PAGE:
New York City is trying something new today. After an initial rollout in the primaries, an optical scan voting system has replaced the bulky lever machines used for decades. How well has this transition to newer technology gone? Last week the head of the city’s Board of Elections was fired because of problems with the new system during the primaries.
My own experience with the new system this morning was mixed. I am a fan of analog technology, not because I’m a miser and don’t like innovation, but because digital technology has yet to match the reliability of analog in a wide range of places, and that is an indisputable fact. For example, not once can I ever remember losing a telephone call between two landlines, while dropped cell phone calls are a frequent occurrence, with some carriers experiencing rates of between one and two percent a month or higher, amounting to millions of calls a day.
When it comes to voting machines, digital technology has been more than a headache. In some places, it has been a disaster. In Florida and California, electronic voting machines made by Diebold had numerous problems, including undercounting votes, switching votes, faulty calibration on touch screen machines, and vulnerability to hacking, among others.
The scale of problems with different voting systems is perplexing, especially since the practice of accounting, which is what voting is, has been around for so long. Additionally, cash registers have been present in countless stores throughout the world for well over a century, and their reliability is unquestioned. How we have not been able to translate such a long track record of success to voting is not a mystery, politics being politics, but it is a travesty that such tried and tested solutions exist yet we still grapple with this every election cycle.
I walked into the polling station today and was handed my ballot, wrapped in a manila envelope for privacy, and directed to a small kiosk designed to keep anyone from peeking. There I encountered my first problem. The pen used for marking the ballot was missing. A minor snafu, and the only one of the day that had any potential of disrupting my vote. I moved over to another kiosk, and all was well. I looked down at my ballot, and saw something that looked identical to the face of the big voting machines, shrunk down to legal sized paper. The law in this state stipulates that all races must be visible on a single ballot sheet, and there they all were, in about 8pt type. There were magnifiers available for those having trouble reading the ballot, but this single page law is out of date. It made sense with the old machines, where the rather large front face had plenty of room for everybody, and there wasn’t a way to have multiple pages, but with the new method, single page ballots are just crammed too full of information.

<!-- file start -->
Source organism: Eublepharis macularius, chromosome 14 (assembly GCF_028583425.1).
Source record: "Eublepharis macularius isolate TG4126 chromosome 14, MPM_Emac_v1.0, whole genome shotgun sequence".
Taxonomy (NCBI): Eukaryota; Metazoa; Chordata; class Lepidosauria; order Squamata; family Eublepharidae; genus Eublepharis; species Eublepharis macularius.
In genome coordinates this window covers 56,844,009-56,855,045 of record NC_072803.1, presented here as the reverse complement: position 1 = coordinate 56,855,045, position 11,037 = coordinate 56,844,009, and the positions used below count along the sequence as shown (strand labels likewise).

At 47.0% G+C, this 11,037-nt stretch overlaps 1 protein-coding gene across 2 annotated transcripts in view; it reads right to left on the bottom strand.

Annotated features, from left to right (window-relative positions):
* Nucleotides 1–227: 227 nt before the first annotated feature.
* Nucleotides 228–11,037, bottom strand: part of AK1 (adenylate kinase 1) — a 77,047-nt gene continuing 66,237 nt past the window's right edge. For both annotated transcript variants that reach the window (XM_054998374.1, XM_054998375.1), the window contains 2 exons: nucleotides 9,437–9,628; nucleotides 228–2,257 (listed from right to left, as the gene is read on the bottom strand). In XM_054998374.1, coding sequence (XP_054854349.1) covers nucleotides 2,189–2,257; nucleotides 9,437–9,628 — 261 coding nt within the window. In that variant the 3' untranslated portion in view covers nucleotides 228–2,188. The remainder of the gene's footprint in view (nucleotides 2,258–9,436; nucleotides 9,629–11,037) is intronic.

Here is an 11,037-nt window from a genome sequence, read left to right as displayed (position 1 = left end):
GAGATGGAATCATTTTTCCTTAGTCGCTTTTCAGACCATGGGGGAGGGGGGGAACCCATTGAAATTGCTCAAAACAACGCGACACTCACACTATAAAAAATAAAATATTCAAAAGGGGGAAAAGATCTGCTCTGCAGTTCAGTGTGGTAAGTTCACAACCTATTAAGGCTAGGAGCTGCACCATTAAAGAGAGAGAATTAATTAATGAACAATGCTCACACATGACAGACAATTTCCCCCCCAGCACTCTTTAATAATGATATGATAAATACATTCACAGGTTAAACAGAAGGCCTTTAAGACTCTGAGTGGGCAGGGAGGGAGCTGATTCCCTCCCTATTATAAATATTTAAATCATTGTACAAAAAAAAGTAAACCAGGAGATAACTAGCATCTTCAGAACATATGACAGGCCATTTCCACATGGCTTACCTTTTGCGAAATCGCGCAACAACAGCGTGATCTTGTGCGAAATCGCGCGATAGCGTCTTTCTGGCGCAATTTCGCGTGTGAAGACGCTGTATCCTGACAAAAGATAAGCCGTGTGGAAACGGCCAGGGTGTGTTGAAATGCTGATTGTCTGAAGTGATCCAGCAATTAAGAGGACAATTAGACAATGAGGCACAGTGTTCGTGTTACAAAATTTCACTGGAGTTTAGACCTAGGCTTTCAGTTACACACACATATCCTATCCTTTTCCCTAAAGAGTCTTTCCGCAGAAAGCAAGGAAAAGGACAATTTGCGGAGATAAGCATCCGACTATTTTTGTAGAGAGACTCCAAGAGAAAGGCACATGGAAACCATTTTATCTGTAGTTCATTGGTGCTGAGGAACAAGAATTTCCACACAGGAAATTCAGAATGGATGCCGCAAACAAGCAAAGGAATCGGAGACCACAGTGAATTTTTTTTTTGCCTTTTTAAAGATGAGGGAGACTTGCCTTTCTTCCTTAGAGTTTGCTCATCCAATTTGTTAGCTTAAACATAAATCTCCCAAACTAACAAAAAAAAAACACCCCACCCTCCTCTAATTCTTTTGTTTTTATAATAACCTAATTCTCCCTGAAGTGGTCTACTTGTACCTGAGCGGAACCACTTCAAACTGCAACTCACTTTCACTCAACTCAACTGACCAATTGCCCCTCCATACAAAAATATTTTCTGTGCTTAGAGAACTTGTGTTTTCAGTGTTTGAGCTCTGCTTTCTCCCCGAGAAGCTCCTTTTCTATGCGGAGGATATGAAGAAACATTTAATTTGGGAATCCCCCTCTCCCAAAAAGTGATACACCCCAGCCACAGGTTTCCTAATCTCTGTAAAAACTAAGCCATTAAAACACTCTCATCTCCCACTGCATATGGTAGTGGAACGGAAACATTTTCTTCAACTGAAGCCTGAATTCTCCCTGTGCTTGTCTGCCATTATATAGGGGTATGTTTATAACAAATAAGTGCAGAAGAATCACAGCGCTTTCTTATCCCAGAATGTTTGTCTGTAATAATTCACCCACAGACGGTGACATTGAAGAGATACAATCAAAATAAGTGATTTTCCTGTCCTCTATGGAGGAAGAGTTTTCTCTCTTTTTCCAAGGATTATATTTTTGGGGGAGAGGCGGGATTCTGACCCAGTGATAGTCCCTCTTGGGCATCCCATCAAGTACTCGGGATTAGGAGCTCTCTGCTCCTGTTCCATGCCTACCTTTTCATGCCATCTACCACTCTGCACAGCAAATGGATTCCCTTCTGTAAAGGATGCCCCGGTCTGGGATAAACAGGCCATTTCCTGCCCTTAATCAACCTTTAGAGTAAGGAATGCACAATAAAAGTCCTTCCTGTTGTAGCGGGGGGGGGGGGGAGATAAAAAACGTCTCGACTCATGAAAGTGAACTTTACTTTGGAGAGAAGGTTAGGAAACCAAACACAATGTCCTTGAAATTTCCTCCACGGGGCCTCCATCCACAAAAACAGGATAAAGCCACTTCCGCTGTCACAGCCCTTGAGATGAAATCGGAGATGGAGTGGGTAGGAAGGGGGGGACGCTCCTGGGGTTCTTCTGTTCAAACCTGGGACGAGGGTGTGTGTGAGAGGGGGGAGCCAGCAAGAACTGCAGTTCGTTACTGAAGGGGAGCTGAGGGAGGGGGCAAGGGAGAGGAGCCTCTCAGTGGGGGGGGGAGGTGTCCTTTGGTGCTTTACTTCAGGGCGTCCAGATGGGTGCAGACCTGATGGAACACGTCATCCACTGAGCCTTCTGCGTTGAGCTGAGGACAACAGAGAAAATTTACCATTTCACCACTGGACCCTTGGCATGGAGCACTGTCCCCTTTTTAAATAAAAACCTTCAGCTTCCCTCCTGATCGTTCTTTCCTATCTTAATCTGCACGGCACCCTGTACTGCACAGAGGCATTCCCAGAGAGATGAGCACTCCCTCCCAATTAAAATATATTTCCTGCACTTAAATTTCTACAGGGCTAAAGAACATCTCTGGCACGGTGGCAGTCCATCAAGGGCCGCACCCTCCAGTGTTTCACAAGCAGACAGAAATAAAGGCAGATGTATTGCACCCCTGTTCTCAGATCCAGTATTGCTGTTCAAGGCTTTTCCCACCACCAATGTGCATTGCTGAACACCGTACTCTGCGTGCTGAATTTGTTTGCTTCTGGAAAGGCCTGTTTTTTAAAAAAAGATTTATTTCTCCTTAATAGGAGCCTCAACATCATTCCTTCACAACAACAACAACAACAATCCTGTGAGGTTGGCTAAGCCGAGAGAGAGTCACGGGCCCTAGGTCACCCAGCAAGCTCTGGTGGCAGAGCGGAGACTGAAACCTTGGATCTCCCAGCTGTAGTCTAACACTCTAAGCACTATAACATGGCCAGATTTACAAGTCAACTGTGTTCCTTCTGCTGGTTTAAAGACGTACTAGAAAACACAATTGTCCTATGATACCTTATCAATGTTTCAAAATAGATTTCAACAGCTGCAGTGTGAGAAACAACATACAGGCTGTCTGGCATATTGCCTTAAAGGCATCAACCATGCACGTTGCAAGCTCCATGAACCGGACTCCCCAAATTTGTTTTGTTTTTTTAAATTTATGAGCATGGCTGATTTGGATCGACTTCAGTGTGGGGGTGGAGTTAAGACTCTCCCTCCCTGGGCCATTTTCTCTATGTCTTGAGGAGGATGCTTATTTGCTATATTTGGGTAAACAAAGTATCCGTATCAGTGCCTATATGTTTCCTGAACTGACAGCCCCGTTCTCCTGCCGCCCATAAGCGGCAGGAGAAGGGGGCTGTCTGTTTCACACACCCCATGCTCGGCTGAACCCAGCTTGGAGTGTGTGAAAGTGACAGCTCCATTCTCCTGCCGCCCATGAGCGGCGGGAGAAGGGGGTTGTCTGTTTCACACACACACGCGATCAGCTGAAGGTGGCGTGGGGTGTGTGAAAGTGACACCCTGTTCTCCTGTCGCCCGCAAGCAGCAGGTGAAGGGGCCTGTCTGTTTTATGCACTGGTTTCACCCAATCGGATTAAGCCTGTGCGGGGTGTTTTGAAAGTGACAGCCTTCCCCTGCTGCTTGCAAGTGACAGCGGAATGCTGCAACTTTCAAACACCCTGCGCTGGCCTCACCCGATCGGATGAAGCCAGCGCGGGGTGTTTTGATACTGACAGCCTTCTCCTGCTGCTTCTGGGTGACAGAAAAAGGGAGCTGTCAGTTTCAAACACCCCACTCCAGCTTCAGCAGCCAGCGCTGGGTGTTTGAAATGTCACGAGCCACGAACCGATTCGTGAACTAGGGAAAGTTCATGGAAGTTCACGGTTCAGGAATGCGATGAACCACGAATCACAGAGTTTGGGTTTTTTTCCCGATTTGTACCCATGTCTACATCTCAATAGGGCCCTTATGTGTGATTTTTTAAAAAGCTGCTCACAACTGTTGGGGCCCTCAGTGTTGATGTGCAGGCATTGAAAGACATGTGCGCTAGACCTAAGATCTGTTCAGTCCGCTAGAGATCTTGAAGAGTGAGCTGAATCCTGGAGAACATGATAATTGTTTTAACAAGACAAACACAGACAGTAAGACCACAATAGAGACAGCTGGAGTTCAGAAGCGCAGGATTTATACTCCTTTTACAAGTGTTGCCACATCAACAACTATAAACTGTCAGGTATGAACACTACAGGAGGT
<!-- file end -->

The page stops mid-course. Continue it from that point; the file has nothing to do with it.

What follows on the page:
There are many different and complicated methods that have been employed in other states to allow for more than one page, but the simplest solution would be to just provide voters with multiple sheet ballots. That is a minor adjustment compared to overhauling the entire voting method itself, as was just done.
Ballot read and marked, I walked over to the scanning machines. A poll worker set up the scanner quickly, I fed the ballot in, the scanner recorded a vote as having been cast, and that was that. I walked out of there sure I had voted, but unsure whether or not my vote had been counted correctly. The scanner only registered that it had been fed a vote. There was nothing to tell me if I had undervoted, voted for more than one candidate in a race, or failed to fill in one of the ovals under a candidate’s name completely, also resulting in an undervote. There’s nothing uncommon about this. A voter is solely responsible for making sure they vote correctly, and if they are unsure, they can ask a volunteer at their polling place for help. But when I fed the ballot into the scanner and there was no substantial information spit back at me, I felt like something was left unfinished.
In this day and age, those of us who are used to technology are also used to being presented with as much information as possible. We feed something into a scanner, such as a check at an ATM, we expect to see an image on the screen for confirmation. Same goes for the optical scanners at the polling place. I wanted to make sure that what the machine saw was what I saw, but the machine was having none of it. I asked the poll volunteer multiple times in different ways if there was a way to confirm my vote, but was told there was not. If this were an ATM, I wouldn’t be all that concerned about the accuracy of the machine. When money is involved, the technology is pretty reliable. But this is voting, something that is notorious for its failings, and after having voted now in nine Congressional elections cycles in two states, I have not once been shown that my vote was actually counted, whether it was punch cards back in Ohio, lever machines in New York, or now optical scanners.
Optical scanners allow for showing a voter how their vote was counted. This is a capability that should be added for New York’s voters.
In the end, I was pleased that I got to mark an actual ballot. That made the process seem more real to me. There was a name, and I made a mark under it. But then it all fell apart when I used the scanner. Once again, I was asked to place my trust in the system, to believe that my vote was being counted without confirmation. Quite frankly, if I had that amount of faith in the political system, I wouldn’t feel a need to vote.